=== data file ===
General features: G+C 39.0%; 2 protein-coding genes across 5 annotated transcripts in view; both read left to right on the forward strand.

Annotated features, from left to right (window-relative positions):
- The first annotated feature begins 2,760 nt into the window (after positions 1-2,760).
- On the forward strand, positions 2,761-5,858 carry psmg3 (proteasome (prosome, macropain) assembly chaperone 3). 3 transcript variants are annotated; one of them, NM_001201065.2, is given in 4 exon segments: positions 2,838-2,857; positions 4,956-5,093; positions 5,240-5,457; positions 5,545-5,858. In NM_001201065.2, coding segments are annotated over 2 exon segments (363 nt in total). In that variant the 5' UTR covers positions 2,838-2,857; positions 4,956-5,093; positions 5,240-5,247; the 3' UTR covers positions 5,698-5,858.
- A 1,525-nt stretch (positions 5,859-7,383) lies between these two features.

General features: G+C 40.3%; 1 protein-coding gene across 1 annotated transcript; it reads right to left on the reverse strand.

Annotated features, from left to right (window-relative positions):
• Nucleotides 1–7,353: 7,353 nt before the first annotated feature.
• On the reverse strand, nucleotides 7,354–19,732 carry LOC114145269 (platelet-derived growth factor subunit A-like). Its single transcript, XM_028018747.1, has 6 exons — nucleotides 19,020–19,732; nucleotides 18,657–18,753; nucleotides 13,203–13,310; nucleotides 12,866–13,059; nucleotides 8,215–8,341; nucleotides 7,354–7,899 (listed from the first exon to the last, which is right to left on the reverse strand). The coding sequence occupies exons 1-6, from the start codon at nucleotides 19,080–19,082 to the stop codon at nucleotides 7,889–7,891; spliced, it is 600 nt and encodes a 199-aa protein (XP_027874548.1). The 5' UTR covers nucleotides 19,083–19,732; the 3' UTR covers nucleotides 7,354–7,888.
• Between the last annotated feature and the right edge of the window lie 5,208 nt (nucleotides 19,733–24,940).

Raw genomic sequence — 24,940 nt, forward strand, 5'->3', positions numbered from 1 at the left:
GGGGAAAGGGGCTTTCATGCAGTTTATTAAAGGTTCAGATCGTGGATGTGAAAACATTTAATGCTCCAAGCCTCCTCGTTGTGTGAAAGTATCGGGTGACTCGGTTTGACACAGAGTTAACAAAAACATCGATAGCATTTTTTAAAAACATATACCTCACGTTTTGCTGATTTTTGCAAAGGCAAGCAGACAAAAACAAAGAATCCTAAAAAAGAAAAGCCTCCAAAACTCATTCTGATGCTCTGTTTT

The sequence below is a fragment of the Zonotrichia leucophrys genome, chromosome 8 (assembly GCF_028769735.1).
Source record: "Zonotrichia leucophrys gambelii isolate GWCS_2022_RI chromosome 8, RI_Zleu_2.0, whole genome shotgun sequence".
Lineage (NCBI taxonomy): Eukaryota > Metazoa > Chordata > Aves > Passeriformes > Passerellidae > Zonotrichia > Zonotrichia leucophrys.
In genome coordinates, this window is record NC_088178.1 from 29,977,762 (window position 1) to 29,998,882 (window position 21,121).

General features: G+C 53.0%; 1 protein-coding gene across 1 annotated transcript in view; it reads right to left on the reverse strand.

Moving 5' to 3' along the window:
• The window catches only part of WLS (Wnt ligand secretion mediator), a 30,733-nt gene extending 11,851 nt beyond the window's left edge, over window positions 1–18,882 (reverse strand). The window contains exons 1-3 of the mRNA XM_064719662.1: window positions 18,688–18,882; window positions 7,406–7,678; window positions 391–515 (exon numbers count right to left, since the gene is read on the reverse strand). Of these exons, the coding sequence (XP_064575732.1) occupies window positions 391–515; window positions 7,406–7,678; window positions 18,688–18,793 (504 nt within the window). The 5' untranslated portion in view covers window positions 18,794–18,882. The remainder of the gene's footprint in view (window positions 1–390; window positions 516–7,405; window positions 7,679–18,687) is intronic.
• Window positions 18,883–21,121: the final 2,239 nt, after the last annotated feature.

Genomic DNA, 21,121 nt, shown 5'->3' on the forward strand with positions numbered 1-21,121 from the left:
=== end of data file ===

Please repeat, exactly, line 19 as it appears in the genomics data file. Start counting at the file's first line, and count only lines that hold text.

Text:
• The window catches only part of WLS (Wnt ligand secretion mediator), a 30,733-nt gene extending 11,851 nt beyond the window's left edge, over window positions 1–18,882 (reverse strand). The window contains exons 1-3 of the mRNA XM_064719662.1: window positions 18,688–18,882; window positions 7,406–7,678; window positions 391–515 (exon numbers count right to left, since the gene is read on the reverse strand). Of these exons, the coding sequence (XP_064575732.1) occupies window positions 391–515; window positions 7,406–7,678; window positions 18,688–18,793 (504 nt within the window). The 5' untranslated portion in view covers window positions 18,794–18,882. The remainder of the gene's footprint in view (window positions 1–390; window positions 516–7,405; window positions 7,679–18,687) is intronic.